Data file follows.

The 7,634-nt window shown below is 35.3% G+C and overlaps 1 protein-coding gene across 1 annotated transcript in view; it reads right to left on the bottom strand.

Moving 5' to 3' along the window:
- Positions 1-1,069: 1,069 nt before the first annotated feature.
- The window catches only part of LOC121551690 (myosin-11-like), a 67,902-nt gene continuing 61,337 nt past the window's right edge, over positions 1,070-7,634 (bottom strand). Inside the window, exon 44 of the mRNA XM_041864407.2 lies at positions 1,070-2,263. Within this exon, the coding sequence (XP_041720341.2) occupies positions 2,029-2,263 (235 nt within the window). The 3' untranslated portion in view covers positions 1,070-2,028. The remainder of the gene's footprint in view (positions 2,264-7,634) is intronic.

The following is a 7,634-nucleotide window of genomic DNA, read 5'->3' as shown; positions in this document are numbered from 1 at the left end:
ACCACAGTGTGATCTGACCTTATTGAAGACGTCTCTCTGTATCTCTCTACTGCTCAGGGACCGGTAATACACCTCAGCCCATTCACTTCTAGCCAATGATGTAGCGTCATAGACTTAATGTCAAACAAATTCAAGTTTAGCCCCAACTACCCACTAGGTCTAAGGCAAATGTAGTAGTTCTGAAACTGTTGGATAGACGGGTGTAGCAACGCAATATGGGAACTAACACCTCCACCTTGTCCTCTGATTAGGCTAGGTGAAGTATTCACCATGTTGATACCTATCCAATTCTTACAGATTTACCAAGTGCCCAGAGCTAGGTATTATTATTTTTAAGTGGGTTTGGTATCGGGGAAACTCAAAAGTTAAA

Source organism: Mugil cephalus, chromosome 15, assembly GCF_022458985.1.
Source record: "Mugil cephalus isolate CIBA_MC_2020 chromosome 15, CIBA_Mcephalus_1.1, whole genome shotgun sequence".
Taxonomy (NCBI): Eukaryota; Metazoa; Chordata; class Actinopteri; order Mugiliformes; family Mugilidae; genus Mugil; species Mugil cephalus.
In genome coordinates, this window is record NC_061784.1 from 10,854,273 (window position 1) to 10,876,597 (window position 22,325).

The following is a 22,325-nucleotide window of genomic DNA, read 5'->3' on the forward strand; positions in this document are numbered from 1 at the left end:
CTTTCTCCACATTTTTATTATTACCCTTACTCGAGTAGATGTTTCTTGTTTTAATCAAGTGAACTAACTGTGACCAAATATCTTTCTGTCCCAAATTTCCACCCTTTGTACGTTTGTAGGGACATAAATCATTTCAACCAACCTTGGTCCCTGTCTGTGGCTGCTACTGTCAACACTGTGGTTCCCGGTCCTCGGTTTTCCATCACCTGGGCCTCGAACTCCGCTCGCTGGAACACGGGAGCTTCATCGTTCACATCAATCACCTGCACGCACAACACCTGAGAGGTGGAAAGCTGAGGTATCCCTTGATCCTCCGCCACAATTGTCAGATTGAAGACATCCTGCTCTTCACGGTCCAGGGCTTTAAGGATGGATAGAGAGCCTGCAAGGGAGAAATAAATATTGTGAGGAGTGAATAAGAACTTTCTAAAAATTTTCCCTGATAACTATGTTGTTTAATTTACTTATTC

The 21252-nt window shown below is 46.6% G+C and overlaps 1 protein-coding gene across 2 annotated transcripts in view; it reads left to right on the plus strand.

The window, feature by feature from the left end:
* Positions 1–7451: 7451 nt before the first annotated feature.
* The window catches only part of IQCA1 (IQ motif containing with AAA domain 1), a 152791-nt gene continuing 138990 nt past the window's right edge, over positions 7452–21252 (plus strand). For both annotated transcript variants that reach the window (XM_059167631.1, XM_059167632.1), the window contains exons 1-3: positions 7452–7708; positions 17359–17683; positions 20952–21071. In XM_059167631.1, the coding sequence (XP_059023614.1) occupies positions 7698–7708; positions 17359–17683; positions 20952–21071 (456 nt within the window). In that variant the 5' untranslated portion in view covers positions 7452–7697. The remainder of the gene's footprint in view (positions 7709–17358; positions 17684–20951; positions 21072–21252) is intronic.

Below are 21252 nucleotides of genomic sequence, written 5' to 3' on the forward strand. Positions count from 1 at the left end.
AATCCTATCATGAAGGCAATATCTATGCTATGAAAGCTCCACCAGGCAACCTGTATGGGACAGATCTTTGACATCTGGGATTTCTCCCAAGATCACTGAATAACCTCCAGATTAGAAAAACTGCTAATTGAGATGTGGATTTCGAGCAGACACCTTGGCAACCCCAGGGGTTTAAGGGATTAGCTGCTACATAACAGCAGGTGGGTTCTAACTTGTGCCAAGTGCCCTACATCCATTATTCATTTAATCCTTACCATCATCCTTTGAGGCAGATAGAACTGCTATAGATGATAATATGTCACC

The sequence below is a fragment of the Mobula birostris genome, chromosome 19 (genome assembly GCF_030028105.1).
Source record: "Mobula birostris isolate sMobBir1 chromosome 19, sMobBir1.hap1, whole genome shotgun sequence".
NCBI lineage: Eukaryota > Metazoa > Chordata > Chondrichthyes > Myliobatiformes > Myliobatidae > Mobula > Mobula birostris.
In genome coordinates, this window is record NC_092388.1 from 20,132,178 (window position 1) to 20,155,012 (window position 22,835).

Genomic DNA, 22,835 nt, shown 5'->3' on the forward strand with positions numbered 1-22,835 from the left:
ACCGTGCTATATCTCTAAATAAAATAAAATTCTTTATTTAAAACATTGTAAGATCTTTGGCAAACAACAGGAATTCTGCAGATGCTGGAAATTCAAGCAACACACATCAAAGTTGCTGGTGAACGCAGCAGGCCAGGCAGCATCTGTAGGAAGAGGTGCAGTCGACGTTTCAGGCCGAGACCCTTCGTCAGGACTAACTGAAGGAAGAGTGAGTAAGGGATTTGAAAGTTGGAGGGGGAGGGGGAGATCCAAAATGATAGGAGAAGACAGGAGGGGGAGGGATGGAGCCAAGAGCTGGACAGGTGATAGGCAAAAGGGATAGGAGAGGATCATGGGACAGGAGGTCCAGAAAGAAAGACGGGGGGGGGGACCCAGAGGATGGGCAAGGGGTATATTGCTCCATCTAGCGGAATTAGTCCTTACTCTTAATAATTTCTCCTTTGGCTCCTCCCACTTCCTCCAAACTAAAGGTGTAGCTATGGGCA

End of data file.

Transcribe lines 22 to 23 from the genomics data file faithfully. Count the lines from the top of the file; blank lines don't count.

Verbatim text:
In genome coordinates, this window is record NC_092388.1 from 20,132,178 (window position 1) to 20,155,012 (window position 22,835).

Genomic DNA, 22,835 nt, shown 5'->3' on the forward strand with positions numbered 1-22,835 from the left: